UC President Janet Napolitano’s first special adviser on innovation and entrepreneurship started Monday, spearheading plans to foster small business growth with UC resources.
As adviser to Napolitano, former executive vice chancellor at UCSF Regis Kelly will collaborate with UC campuses, medical centers and laboratories to maximize opportunities for innovation. The position will start as a one-year position, according to Kelly.
A professor emeritus of biochemistry and biophysics at UC Berkeley, Kelly spent the last decade cultivating a relationship between local entrepreneurship and the university. As director of QB3, one of the university’s four Governor Gray Davis Institutes for Science and Innovation, Kelly helped establish the university’s inaugural technology incubator in 2006, according to a UC press release. Now, the San Francisco base of QB3 supports 45 life-science startups.
“QB3 provides some bench space for very small startup companies,” said Jan Ambrosini, director of communications at Berkeley’s QB3 division. “They might have only one or two employees and no permanent funding. They need to see if they have what it takes for their companies to succeed.”
The organization offers startups a lease for two or three years, granting them access to shared research equipment and facilities. Kelly will retain his position as director of QB3 and, in his new role as adviser, plans to determine if this model is scalable to all 10 UC campuses.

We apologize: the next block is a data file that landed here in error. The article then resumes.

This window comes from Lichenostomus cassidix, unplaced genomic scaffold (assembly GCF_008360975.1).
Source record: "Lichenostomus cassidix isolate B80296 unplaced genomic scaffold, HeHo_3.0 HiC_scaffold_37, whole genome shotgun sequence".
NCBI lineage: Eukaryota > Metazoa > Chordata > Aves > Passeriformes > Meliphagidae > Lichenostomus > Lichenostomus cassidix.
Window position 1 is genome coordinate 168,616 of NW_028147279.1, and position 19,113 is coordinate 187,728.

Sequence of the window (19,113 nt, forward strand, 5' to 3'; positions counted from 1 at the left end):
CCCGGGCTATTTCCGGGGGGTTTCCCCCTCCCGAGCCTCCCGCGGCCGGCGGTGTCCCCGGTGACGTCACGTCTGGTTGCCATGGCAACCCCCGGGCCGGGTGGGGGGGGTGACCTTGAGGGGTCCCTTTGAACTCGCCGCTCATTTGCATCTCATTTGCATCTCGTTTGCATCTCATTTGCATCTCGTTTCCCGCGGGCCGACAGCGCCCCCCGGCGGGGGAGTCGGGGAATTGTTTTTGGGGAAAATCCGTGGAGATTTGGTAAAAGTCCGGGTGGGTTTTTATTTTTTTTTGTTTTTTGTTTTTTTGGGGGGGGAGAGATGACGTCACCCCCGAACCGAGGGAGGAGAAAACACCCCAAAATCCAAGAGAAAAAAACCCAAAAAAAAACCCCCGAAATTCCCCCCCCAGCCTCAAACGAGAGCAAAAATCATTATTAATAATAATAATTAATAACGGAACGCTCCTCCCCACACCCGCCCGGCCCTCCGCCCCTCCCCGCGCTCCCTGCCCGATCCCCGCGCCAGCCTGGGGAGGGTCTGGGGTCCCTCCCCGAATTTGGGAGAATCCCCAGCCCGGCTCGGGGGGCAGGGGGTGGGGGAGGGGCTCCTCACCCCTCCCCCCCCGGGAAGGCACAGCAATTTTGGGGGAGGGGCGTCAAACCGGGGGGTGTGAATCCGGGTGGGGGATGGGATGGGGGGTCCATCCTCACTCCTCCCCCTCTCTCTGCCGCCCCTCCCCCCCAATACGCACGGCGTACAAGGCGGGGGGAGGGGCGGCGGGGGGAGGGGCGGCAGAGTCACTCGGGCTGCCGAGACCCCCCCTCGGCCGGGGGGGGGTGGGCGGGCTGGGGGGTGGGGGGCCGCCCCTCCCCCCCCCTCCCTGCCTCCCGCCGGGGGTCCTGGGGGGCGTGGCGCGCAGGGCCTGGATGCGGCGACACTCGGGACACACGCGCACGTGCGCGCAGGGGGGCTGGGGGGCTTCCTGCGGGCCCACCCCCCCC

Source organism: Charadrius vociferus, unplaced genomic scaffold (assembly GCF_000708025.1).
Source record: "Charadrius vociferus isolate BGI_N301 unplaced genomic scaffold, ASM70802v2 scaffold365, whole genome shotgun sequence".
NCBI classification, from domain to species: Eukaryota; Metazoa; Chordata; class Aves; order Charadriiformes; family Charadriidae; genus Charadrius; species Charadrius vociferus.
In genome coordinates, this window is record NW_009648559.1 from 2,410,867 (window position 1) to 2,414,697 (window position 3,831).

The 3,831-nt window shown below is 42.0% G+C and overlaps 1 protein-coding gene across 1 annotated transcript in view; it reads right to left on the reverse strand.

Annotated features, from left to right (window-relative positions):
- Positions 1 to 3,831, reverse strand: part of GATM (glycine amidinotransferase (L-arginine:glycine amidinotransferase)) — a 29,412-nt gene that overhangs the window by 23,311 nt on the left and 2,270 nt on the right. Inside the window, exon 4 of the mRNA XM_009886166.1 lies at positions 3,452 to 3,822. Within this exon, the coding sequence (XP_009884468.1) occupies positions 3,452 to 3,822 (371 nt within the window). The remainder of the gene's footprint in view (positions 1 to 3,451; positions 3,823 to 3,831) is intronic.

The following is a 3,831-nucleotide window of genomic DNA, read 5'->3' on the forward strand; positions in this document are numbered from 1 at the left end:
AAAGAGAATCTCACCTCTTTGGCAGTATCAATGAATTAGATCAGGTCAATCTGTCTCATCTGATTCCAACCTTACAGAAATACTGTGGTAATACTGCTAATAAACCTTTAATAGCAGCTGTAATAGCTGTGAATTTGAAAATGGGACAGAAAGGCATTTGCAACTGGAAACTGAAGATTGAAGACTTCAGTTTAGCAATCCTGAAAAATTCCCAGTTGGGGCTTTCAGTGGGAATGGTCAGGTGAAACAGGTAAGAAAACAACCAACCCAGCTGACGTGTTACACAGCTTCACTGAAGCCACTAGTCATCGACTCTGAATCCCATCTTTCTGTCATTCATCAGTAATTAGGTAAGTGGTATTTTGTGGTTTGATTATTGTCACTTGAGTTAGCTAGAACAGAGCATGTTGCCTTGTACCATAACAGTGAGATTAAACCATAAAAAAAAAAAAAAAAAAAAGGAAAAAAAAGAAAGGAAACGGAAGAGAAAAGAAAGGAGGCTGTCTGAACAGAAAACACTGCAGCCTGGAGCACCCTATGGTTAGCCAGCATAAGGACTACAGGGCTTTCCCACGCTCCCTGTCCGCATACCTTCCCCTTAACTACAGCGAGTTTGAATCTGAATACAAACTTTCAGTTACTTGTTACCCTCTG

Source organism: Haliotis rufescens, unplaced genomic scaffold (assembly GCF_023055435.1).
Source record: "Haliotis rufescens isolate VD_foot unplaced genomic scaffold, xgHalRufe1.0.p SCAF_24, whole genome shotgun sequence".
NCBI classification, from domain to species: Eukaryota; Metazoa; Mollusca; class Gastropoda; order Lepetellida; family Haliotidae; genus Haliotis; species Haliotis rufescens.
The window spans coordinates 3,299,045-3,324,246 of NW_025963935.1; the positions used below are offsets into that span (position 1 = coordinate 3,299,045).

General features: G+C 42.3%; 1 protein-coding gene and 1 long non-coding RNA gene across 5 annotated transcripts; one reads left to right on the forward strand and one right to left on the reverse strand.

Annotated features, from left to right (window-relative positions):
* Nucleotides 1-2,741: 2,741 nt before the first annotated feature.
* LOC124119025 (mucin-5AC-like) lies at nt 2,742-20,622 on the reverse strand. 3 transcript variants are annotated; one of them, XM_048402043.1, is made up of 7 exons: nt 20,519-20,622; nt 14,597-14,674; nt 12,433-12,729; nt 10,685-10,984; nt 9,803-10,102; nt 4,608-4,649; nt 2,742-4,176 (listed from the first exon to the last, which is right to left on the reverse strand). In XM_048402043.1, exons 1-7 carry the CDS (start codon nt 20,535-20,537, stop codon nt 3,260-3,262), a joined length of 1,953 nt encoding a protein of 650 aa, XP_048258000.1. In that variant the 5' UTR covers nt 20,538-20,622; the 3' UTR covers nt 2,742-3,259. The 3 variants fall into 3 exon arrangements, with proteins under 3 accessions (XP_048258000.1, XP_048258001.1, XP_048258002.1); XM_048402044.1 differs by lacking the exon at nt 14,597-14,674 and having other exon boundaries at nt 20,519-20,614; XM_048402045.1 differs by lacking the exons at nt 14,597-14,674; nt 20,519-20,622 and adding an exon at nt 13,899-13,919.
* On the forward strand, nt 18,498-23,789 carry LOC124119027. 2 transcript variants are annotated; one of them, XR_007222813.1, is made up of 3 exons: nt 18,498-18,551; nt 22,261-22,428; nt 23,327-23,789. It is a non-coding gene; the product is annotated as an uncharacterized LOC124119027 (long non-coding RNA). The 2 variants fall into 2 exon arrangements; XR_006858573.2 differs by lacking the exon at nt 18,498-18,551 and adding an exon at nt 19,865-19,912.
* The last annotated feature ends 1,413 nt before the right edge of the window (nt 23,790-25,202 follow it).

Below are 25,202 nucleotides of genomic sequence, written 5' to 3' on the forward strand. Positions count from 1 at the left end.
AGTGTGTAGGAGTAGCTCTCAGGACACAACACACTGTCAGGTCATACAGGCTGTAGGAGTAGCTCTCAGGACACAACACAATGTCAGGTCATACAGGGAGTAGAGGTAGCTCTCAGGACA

“Our goal is to give any student with a good idea an opportunity to create a company,” Kelly said. “Anything the UC does that is successful, people mimic. We feel like we have the opportunity to create a global model.”
Kelly said this initiative is important in its potential to help local economies. He referenced the profit QB3 brought to the Bay Area over the last six years — a $520 million regional return for the university’s $800,000 investment. Kelly said the proliferation of this model could stimulate regional economies across the state, potentially incentivizing the state to allocate more money to the university.
“The purpose of a state university is to help the state economy,” he said. “This is something (Napolitano) can use to argue for more state funding for the university. She can take it away from a discussion of tuition increases and say, ‘Look what we’re doing for the local economy.’ ”
Kelly said another focus will be to consolidate university resources to tackle global issues that require interdisciplinary research, such as global aging and climate change.
Kelly’s appointment follows the announcement of a new $250 million fund to invest in technology produced from UC campuses and laboratories. He said this demonstrates the university is moving toward better embodying its mission to do public good.
“Most of my colleagues are always asking what they can get — not what they can give,” Kelly said. “Universities are the ideal think tanks to address big issues, and I want to be part of the solution.”